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October 2013

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  • Books, New, Rebecca

    New Books

    14.10.13 | Permalink | Comments Off on New Books

    It’s not quite summer, but some days, with all the sunshine happening it feels a lot like it is. Well it certainly looks like it from here in the library where we can’t feel the cold, only see the sunshine.

    book cover courtesy of SyndeticsNantucket Blue, Leila Howland (294 pages) – For Cricket Thompson, a summer like this one will change everything. A summer spent on Nantucket with her best friend, Jules Clayton, and the indomitable Clayton family. A summer when she’ll make the almost unattainable Jay Logan hers. A summer to surpass all dreams. Some of this turns out to be true. Some of it doesn’t. When Jules and her family suffer a devastating tragedy that forces the girls apart, Jules becomes a stranger whom Cricket wonders whether she ever really knew. And instead of lying on the beach working her caramel-colored tan, Cricket is making beds and cleaning bathrooms to support herself in paradise for the summer. But it’s the things Cricket hadn’t counted on- most of all, falling hard for someone who should be completely off-limits- that turn her dreams into an exhilarating, bittersweet reality. A beautiful future is within her grasp, and Cricket must find the grace to embrace it. If she does, her life could be the perfect shade of Nantucket blue.

    First lines: “Even without Holly Howard and Dori Archer, who’d been suspended for drinking on campus, we were supposed to win that game. The sun was high and white, and the breeze carried the scent of sweaty, shampooed girls and a whiff of the fresh asphalt from the schools paved driveway.”

    book cover courtesy of SyndeticsMy Beautiful Hippie, Janet Nichols Lynch (186 pages) – It’s 1967, and Joanne’s San Francisco neighborhood has been invaded by hippies coming to be part of the “summer of love” – a development that thrills Joanne but disgusts her parents. In the midst of preparations for her sister’s wedding, Joanne meets Martin, an enigmatic and irresistible hippie, and begins to see him secretly. Over the course of the next year, Joanne discovers and an alternative culture of acid tests, street theater, anti-war demonstrations, and psychedelic dances that both fascinates and frightens her. But as her two worlds collide, Joanne must decide whether to stay in her middle-class family or follow free-spirited Martin into a new kind of life.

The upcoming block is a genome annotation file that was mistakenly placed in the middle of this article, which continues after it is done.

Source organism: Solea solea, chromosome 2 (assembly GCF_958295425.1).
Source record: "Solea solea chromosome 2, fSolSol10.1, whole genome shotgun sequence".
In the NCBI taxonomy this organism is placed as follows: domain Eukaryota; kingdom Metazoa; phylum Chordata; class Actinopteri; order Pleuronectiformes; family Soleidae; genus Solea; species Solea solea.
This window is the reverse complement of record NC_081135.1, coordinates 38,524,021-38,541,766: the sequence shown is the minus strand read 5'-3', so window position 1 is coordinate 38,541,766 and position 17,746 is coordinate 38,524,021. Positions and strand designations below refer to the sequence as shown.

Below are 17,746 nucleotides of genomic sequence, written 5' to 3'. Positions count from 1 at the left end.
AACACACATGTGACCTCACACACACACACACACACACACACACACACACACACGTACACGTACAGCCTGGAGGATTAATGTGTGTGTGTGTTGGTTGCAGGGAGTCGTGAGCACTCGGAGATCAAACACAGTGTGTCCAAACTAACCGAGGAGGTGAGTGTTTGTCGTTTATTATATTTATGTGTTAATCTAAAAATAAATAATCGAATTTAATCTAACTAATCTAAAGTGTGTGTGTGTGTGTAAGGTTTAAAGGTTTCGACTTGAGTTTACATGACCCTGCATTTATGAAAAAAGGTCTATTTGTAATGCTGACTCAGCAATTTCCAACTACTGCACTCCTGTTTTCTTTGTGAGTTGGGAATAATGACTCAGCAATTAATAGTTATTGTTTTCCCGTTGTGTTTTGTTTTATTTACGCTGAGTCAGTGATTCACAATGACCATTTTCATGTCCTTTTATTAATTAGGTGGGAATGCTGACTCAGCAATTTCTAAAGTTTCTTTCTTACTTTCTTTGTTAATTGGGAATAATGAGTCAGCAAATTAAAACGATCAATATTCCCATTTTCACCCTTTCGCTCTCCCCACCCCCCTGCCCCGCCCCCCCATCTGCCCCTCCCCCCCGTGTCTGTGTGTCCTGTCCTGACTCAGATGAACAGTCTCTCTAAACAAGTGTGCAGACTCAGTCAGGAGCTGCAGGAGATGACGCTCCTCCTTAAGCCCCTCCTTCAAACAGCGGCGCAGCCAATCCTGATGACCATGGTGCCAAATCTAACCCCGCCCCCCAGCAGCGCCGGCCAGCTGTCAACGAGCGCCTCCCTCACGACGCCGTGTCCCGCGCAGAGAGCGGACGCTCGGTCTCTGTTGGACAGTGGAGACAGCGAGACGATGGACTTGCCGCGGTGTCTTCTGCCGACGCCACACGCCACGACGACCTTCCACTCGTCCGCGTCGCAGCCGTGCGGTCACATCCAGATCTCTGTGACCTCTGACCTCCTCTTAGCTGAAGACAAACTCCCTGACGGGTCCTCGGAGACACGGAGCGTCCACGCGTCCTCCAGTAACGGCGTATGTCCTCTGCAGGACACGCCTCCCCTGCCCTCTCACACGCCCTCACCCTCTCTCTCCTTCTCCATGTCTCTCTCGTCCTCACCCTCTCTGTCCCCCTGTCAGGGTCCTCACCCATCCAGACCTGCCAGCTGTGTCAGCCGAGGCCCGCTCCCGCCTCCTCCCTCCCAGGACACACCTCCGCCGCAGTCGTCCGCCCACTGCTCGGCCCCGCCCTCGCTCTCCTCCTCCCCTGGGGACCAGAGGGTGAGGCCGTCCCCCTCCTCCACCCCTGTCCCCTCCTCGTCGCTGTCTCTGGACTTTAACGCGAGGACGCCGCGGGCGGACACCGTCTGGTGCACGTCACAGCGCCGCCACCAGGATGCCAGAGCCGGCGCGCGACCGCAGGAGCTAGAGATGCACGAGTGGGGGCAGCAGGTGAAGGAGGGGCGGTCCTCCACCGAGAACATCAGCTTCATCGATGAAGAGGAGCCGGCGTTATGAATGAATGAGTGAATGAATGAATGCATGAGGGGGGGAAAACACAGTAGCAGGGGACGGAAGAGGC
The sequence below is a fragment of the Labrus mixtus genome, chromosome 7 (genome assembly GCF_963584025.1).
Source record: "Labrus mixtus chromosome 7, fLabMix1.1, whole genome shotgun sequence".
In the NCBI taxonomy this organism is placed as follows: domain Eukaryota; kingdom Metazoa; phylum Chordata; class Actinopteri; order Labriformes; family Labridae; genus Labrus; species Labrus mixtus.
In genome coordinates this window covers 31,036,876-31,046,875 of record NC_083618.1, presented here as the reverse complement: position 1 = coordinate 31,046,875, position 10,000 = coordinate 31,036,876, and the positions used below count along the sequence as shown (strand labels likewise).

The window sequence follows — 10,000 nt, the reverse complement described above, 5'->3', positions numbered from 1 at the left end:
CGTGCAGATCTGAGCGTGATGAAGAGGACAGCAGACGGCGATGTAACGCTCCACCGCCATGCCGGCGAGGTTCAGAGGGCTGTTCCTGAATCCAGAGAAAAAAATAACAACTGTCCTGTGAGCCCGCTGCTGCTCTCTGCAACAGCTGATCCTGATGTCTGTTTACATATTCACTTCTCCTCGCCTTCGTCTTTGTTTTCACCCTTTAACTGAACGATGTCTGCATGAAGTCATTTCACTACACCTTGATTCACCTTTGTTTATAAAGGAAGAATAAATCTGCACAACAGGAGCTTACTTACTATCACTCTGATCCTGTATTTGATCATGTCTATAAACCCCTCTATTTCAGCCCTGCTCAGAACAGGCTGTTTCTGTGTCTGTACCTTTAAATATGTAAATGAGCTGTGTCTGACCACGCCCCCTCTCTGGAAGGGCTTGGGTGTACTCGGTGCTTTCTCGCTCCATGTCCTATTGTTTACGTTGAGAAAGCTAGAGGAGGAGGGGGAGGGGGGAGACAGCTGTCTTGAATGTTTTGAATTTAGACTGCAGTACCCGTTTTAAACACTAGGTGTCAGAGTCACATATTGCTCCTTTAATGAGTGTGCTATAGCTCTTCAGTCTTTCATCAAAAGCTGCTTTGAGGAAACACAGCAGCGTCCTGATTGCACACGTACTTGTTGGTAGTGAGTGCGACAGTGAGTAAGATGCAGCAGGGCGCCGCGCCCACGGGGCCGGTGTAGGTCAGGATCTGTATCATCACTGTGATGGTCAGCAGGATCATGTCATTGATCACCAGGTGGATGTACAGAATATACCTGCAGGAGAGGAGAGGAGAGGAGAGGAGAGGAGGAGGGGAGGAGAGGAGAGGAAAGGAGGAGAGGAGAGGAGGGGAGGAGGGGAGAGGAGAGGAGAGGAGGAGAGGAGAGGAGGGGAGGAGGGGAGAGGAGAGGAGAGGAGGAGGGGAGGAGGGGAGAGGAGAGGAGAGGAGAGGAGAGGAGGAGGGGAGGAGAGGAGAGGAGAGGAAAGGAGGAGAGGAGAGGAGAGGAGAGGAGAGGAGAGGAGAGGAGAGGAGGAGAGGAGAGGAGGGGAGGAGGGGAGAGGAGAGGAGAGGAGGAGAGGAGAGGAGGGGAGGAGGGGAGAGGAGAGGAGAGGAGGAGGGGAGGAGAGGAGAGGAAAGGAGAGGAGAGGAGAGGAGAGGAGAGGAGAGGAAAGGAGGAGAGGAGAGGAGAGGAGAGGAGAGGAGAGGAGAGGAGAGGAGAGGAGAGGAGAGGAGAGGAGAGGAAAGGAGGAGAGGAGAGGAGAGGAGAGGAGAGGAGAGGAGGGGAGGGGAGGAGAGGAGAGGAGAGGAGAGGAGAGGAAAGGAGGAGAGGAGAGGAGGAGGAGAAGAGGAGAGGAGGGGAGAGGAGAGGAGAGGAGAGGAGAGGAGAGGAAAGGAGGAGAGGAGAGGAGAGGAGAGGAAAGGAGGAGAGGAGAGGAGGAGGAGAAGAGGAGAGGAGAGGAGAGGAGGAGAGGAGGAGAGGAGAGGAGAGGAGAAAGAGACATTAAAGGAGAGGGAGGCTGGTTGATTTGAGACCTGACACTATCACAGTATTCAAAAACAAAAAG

First lines: “I was in a hurry as usual, rushing down the hill on Ashbury street. Only minutes before Denise’s bridal shower was about start, my mother had sent me to the Sunrise Market for a tub of Cool Whip. I turned the corner onto Haight Street and smacked right into him.”

    book cover courtesy of SyndeticsRules of Summer, Joanna Philbin (337 pages) – When seventeen-year-old Rory MchShane steps off the train in East Hampton, it’s as if she has entered another universe, one populated by impossibly beautiful people wearing designer clothes and driving expensive cars. She’s signed on to be the summer errand girl for the Rules – a wealthy family with an enormous beach-front mansion. Upon arrival, she’s warned by other staff members to avoid socializing with the family, but Rory soon learns that may be easier said than done. Stifled by her friends and her family’s country club scene, seventeen-year-old Isabel Rule, the youngest of the family, embarks on a breathless romance with a guy whom her parents would never approve of. It’s the summer for taking chances, and Isabel is bringing Rory along for the ride. But will Rory’s own summer romance jeopardize her friendship with Isabel? And, after long-hidden family secrets surface, with the Rules’ picture-perfect world ever be the same?